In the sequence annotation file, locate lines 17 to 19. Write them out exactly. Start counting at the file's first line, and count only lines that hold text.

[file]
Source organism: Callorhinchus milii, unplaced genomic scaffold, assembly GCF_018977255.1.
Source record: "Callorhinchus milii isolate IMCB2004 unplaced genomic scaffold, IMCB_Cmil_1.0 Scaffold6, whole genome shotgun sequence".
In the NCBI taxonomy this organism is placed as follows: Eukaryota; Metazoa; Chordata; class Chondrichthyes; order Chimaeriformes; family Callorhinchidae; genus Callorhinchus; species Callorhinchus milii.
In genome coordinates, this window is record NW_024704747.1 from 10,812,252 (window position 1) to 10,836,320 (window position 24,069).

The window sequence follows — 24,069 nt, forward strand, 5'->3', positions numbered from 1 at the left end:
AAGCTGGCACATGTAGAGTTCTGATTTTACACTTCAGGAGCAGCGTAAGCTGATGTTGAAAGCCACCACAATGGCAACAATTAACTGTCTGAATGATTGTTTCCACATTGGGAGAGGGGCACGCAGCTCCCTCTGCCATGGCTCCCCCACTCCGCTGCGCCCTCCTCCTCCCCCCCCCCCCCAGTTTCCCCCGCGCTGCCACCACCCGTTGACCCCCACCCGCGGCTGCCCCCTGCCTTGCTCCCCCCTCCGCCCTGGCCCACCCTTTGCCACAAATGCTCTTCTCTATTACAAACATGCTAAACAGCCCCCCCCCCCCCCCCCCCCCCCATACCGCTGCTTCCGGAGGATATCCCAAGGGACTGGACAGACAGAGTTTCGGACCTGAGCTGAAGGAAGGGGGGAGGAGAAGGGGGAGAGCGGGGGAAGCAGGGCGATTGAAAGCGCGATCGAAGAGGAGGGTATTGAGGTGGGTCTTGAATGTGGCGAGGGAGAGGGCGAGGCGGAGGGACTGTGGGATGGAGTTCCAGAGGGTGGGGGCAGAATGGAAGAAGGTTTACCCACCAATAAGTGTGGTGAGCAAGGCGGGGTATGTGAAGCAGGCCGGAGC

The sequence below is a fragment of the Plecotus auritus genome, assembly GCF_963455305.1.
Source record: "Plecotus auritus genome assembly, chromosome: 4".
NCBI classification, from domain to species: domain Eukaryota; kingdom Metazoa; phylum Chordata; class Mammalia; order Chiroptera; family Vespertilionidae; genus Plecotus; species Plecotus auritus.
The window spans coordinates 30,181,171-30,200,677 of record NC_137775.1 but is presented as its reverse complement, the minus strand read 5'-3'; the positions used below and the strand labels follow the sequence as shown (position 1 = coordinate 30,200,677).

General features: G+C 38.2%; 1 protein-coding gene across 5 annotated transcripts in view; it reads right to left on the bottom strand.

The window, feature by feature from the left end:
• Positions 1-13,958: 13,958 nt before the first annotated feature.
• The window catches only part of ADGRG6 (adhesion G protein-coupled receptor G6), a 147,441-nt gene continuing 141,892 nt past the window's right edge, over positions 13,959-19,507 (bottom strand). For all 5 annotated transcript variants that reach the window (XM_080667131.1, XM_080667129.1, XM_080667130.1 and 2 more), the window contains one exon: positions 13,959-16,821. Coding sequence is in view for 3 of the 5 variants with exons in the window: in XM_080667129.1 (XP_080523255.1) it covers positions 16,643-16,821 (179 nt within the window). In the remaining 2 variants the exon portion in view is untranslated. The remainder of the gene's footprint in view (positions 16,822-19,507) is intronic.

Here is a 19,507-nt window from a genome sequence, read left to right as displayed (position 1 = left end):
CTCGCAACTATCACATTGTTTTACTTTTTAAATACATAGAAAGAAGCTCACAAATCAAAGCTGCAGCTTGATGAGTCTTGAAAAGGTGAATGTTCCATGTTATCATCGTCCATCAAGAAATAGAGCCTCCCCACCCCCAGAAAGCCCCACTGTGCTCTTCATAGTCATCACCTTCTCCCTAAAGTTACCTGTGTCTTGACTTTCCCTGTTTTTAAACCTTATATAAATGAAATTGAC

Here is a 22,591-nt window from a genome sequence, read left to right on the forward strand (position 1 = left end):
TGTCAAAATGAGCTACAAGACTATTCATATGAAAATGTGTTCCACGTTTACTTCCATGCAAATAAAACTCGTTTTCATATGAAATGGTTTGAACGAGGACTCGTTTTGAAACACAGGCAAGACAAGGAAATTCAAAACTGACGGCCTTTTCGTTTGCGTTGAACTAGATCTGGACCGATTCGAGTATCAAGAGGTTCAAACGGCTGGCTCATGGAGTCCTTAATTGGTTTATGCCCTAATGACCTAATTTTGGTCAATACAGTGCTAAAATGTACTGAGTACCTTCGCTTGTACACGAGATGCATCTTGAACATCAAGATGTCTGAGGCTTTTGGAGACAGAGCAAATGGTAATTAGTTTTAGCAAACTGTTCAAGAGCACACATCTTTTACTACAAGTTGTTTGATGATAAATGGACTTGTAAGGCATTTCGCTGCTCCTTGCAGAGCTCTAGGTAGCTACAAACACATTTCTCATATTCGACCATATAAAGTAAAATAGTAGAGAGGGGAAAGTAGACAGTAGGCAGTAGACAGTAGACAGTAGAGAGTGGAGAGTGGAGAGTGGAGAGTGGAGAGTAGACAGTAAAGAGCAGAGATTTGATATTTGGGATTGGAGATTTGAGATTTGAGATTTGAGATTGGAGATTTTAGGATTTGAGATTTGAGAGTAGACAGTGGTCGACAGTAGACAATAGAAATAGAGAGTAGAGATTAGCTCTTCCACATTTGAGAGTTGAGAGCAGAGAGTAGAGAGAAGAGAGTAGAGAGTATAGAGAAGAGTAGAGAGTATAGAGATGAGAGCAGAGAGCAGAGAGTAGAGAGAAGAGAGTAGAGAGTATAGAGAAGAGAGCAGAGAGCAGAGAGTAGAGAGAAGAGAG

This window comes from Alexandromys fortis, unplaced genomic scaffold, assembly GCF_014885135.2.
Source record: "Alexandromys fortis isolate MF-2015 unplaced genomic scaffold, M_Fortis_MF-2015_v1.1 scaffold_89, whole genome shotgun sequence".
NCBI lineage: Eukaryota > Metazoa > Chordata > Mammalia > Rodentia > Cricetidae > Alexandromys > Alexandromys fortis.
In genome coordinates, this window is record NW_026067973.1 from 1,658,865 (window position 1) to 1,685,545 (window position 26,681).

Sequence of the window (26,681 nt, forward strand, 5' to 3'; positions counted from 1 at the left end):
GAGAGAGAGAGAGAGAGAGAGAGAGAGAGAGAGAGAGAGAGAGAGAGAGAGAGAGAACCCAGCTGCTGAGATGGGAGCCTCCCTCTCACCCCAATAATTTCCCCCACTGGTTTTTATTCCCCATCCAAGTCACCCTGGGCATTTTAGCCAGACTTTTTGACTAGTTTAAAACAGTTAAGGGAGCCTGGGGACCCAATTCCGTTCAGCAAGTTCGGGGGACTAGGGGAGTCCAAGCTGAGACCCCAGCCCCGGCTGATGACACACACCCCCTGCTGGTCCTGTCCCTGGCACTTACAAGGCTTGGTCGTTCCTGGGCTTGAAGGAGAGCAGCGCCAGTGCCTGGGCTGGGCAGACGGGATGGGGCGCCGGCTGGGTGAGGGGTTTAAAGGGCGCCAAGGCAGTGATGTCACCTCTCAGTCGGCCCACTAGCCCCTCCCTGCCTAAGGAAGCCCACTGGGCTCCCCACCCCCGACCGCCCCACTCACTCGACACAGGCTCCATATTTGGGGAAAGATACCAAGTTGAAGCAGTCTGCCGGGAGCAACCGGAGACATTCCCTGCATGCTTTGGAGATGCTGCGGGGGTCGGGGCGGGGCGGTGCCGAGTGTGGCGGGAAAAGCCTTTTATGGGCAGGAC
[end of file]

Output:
Here is a 22,591-nt window from a genome sequence, read left to right on the forward strand (position 1 = left end):
TGTCAAAATGAGCTACAAGACTATTCATATGAAAATGTGTTCCACGTTTACTTCCATGCAAATAAAACTCGTTTTCATATGAAATGGTTTGAACGAGGACTCGTTTTGAAACACAGGCAAGACAAGGAAATTCAAAACTGACGGCCTTTTCGTTTGCGTTGAACTAGATCTGGACCGATTCGAGTATCAAGAGGTTCAAACGGCTGGCTCATGGAGTCCTTAATTGGTTTATGCCCTAATGACCTAATTTTGGTCAATACAGTGCTAAAATGTACTGAGTACCTTCGCTTGTACACGAGATGCATCTTGAACATCAAGATGTCTGAGGCTTTTGGAGACAGAGCAAATGGTAATTAGTTTTAGCAAACTGTTCAAGAGCACACATCTTTTACTACAAGTTGTTTGATGATAAATGGACTTGTAAGGCATTTCGCTGCTCCTTGCAGAGCTCTAGGTAGCTACAAACACATTTCTCATATTCGACCATATAAAGTAAAATAGTAGAGAGGGGAAAGTAGACAGTAGGCAGTAGACAGTAGACAGTAGAGAGTGGAGAGTGGAGAGTGGAGAGTGGAGAGTAGACAGTAAAGAGCAGAGATTTGATATTTGGGATTGGAGATTTGAGATTTGAGATTTGAGATTGGAGATTTTAGGATTTGAGATTTGAGAGTAGACAGTGGTCGACAGTAGACAATAGAAATAGAGAGTAGAGATTAGCTCTTCCACATTTGAGAGTTGAGAGCAGAGAGTAGAGAGAAGAGAGTAGAGAGTATAGAGAAGAGTAGAGAGTATAGAGATGAGAGCAGAGAGCAGAGAGTAGAGAGAAGAGAGTAGAGAGTATAGAGAAGAGAGCAGAGAGCAGAGAGTAGAGAGAAGAGAG

This window comes from Alexandromys fortis, unplaced genomic scaffold, assembly GCF_014885135.2.